Every week in Cargo Facts Update, we include a list of recent freighter aircraft transactions, and then a comprehensive summary in the monthly issue of Cargo Facts. In recent weeks, there have been a number of significant transactions involving the 777F, and so today we thought it would be appropriate to recap major transactions involving the airframe type.
Air France: Today it was reported that beginning this summer, between 15 July and 8 September, Air France will ACMI-lease a 777F from Qatar Airways Cargo. The aircraft will be primarily utilized on trans-Atlantic routes between Paris (CDG) and destinations in the United States and Mexico, such as Houston (IAH) and Guadalajara (GDL) via Mexico City (MEX) and Chicago (ORD), reports ch-aviation. The extra freighter will likely free up the carrier’s pair of owned 777Fs (32965, 32966) to increase frequencies to destinations in Africa.
With regards to scheduled cargo flights to Africa, Air France appears to be adding scheduled flights to destinations in West Africa, such as Bamako (BKO), Niamey (NIM), and Port Harcourt (PHC). The new flights come amidst a resurgence in ISIS-related terrorist activities in parts of the region. At present, France has some 4,000 troops stationed across former French colonies in the Sahel region where the new flights are headed. It is unclear if demand is related to a growing requirement for humanitarian aid and supplies, or other commodities. In parallel, Cargolux appears to be boosting frequencies to BKO from Luxembourg (LUX) beginning 11 July.
The additional international capacity to Africa comes at a time when demand growth appears to be slowing for carriers based in Africa. In May, International FTKs carried by African carriers decreased by 1.9%, according to IATA’s latest monthly Air Freight Market Analysis.
All Nippon Airways: ANA ordered two 777Fs from Boeing as part of its five-year business plan, the carrier said back in February. While no delivery timeline was provided, ANA expects to operate the freighters in trans-Pacific service. ANA currently operates twelve 767 freighters.
Atlas Air Worldwide Holdings: Atlas acquired two 777Fs (38091, 41518) from Chile-based LATAM Cargo in March. Atlas’ Southern Air subsidiary will operate both freighters on an ACMI basis for DHL Express. Southern Air operates a total of six 777Fs and five 737-400Fs for DHL Express.
EVA Airways: Taiwan-based EVA Air took delivery of a 777F (62825) from Boeing in May. EVA now operates six freighters: two 747-400Fs, two 747-400BDSFs, and two 777Fs, and has three more 777Fs on order. In 2017, the carrier announced plans to reduce and modernize its freighter fleet, going from three 747-400Fs and five 747-400BDSFs to just five 777Fs.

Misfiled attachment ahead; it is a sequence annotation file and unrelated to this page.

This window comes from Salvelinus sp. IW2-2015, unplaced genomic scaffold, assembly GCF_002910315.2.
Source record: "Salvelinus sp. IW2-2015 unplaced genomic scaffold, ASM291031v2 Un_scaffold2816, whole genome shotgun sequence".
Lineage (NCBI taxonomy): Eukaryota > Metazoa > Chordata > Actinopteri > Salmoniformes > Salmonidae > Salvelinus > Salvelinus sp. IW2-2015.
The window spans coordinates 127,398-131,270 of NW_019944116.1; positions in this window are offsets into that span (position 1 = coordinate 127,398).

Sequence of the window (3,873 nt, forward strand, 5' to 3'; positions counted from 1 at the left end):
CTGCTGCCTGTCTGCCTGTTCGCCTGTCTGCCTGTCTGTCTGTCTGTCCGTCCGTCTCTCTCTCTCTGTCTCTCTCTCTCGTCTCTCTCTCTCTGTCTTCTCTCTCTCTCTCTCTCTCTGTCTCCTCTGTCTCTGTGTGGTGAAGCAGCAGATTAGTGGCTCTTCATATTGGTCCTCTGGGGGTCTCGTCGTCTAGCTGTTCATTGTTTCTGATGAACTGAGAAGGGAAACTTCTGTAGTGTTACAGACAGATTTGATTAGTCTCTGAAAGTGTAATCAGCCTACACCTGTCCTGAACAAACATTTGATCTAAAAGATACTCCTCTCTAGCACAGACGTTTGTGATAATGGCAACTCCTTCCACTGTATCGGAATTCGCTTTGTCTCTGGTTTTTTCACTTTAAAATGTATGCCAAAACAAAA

FedEx: FedEx took delivery of two 777Fs (40683, 41440) from Boeing this year, and announced an order for twelve 777Fs and twelve 767Fs last month. While FedEx had previously stated that it planned to take delivery of five 777Fs beyond what Boeing’s order book have shown, the new order still accounts for seven new 777F orders for FedEx.
Lufthansa: Germany-based Lufthansa Cargo placed an order with Boeing for two 777Fs in May. Lufthansa will operate both of the freighters upon their expected delivery in February and March of 2019. The orders are part of the carrier’s fleet modernization strategy, under which Lufthansa will retire its current fleet of twelve MD-11 freighters in favor of a freighter fleet made up entirely of 777Fs. Lufthansa currently operates five 777Fs.
Qatar Airways: In April of this year, Doha-based Qatar Airways signed an LOI to acquire five 777Fs. The carrier currently operates two 747-8Fs, thirteen 777Fs, and eight A330-200Fs. It also has three more 777Fs already on order (rising to eight on order when the LOI is finalized). Beginning later this month, Qatar Airways will ACMI-lease a 777F to Air France for use on trans-Atlantic cargo routes.
Saudia Cargo: In January, Saudia Cargo returned four 777Fs to service. Saudia began parking its 777Fs late in 2016 and they remained parked through 2017 as the Middle Eastern carrier significantly reduced capacity from its 2015 peak of seventeen large widebody freighters. By the end of 2017, Saudia Cargo operated only six freighters, but operations have since increased to include a total of twelve – four 777-200Fs, four 747-400BDSFs, one each of 747-400ERFs and 747-400FSCDs, and two 747-8Fs.
Turkish Cargo: Turkish Airlines took delivery of its first 777F (60403) in December of 2017 and now operates two of the freighters. Turkish subsequently ordered three additional 777Fs early in 2018, and Cargo Facts also believes that Turkish Cargo is the “unidentified customer” that placed an order for three 777Fs from Boeing in March.
As a reminder, the FAT Database is available to subscribers as an interactive tool on our website. For a look at the latest transactions, you can navigate to the database from the “FAT Data” tab at the top of the home page, or directly at http://cargofacts1.wpengine.com/fat/